United states v. uber technologies, inc


Hi everyone, Pinky :fairy: again. I wanted to share with you some goof news I just discovered while on the Department of Justice’s website. If anyone has had issues with Uber and/or have been charged for the extra time needed to board the accessible vehicles; it looks like our day of reckoning is coming, as the DOJ comes to our defense finally.

(Now if someone could just explain to me why Uber killed its Accessible vehicle programs in ALL but a couple of cities in the U.S.?

Love to get everyone’s feedback on the case or if you have had any issues with Uber, Lyft, or any of the transportation apps?

Thanks everyone; I look forward to reading your posts,
-Pinky :fairy:



On November 10, 2021, the United States filed a complaint under Title III of the ADA challenging Uber’s practice of charging “wait time” fees to passengers who, because of disability, take longer than two minutes to get in their Uber car. Passengers with disabilities may need additional time to enter a car for various reasons. A passenger may, for example, use a wheelchair or walker that needs to be broken down and stored in the car. Or a passenger who is blind may need additional time to safely walk from the pickup location to the car itself. If you believe you have been a victim of disability discrimination by Uber because you, or someone you were traveling with, were charged wait time fees, please contact the Justice Department at 833-591-0425 (toll-free), 202-305-6786, or send an email to Uber.Fee@usdoj.gov.

On February 4, 2022, the United States filed a response to Uber’s Motion to Dismiss the Complaint, arguing that, contrary to Uber’s arguments, Uber is a covered transportation company under Title III of the ADA and that the United States’ Complaint plausibly alleges that Uber violates Title III of the ADA and its implementing regulations by charging discriminatory wait time fees to people with disabilities who, because of disability, need more than two minutes to board an Uber vehicle.

On July 18, 2022, the Department of Justice announced that it entered a multi-million-dollar settlement agreement with Uber Technologies, Inc. to resolve a the lawsuit. Under the agreement, Uber will offer millions of dollars in compensation to over 65,000 Uber riders who were charged the discriminatory fees due to a disability. Uber will also waive wait time fees for all Uber riders who certify that they (or someone they frequently travel with) need more time to get in an Uber because of a disability, and will ensure that refunds are easily available for anyone who is charged a wait time fee because of disability.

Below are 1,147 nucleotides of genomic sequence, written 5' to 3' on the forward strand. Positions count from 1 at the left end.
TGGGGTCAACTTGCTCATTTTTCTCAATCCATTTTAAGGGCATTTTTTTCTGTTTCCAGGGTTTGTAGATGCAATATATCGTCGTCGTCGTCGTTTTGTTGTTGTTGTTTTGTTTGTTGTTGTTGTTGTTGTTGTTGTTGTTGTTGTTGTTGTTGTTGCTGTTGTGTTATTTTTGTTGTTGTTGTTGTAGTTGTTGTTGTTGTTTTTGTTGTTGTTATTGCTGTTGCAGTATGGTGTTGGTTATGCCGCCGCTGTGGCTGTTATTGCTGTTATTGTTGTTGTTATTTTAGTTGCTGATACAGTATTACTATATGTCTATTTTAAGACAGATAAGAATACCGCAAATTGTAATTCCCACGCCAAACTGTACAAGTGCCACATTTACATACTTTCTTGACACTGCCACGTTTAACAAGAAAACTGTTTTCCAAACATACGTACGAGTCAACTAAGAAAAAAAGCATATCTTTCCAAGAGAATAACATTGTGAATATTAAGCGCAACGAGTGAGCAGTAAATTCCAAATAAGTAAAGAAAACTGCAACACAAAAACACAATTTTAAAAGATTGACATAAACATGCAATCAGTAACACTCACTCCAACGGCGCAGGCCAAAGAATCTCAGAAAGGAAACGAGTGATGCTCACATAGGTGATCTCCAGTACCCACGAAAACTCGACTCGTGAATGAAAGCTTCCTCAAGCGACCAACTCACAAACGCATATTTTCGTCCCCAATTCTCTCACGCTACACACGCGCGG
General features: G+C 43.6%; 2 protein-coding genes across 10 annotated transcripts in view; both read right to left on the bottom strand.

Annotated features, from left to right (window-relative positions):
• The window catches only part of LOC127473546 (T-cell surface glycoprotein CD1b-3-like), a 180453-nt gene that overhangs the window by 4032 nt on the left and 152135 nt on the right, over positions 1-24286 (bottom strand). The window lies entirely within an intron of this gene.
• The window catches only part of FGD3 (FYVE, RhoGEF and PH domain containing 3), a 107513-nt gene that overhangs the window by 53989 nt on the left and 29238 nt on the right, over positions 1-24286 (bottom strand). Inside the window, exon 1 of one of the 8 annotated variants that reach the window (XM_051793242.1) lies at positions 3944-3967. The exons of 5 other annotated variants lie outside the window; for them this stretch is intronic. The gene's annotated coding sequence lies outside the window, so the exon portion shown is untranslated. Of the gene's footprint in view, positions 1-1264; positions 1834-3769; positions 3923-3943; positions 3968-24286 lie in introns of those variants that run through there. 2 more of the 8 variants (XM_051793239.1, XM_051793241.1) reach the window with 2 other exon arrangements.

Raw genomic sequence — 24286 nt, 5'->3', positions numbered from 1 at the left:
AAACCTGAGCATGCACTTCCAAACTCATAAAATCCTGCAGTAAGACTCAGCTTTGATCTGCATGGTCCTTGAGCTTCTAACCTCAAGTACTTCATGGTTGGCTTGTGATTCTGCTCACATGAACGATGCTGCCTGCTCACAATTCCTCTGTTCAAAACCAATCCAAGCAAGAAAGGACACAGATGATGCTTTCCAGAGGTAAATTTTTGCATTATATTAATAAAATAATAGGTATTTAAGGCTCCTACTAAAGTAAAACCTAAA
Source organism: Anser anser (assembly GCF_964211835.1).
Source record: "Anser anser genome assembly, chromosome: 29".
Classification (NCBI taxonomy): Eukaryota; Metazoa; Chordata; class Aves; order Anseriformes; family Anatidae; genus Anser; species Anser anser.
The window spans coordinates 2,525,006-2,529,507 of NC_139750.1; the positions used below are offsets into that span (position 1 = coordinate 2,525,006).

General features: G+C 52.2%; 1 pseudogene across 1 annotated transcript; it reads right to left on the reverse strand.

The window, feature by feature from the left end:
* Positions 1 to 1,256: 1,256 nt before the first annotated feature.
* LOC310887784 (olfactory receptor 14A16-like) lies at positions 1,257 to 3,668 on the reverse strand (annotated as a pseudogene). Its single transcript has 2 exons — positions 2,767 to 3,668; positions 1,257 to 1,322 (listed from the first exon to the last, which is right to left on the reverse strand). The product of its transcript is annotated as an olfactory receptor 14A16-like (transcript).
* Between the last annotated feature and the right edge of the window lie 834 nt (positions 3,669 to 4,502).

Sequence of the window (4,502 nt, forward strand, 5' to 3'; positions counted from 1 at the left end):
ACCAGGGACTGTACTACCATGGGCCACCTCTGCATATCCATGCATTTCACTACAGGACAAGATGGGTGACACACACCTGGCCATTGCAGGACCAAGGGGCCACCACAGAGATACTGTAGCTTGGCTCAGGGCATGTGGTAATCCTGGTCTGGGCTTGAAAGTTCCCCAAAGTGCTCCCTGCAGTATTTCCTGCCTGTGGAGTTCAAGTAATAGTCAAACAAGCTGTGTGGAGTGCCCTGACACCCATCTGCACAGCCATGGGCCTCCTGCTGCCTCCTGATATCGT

Press Release

I personally have only took Uber a total of 3 times. I am a wheelchair user myself. Luckily the 3 times I have took them; I had my manual wheelchair with me & the driver’s didn’t mind assisting me with putting my wheelchair in the trunk of their vehicle. However, I have noticed that their WAV(Wheelchair Accessiable Vehicles) were either always OVER priced for a ride; or they were Never in the area when I needed them. I also noticed a few months ago when I was trying to book a ride for my Mother-in-law(Chicago, Illinois) that None of their WAV(Wheelchair Accessible Vehicles) was even an option to pick. Luckily my Mother-in-law (Non-wheelchair user) didn’t need one of their WAV.

I wonder if this lawsuit against them is the reason they decided to no longer offer (WAV):thinking::thinking:
If this lawsuit is the reason why they ended their (WAV); I feel another lawsuit might be following; if not already in the works.

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Yes, Pinky, thank you for sharing! I’ve been reading up on this myself, and signed up to ensure I’m not unfairly charged moving forward.

As I am an ambulatory wheelchair user, I take Ubers very often and usually when I am by myself. I cannot lift my wheelchair, but usually have the Uber driver do so for me. This always takes extra time, just for me to tell them how to do so and how I need help.

When I went back to see how much I had been charged in wait times, it honestly was quite difficult to decipher. I had to individually look at each ride vs. finding a sum total amount. I personally think they made this difficult on purpose… but that’s my take. I think I got maybe $6 back from this ruling, which is nice! LOL.

WAV vehicles aren’t really available in Austin, TX, unfortunately. I’ve only seen them in the form of like accessible taxis here.

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Hi Pinky; I only see one reason they do it. Money. Handicap people are increasingly ignored by businesses. Their values have changed.
If we do not pay for their services we are easily ignored. It happens all over, including World Multimedia Corporations who used the handicap issue in the past to soften people acceptance.
If you are ever in Orlando or Tampa call us, we will gladly wait for you and you will have a great time you deserve. deMarco Transportation 305 7428887 / mgarcia557@aol.com

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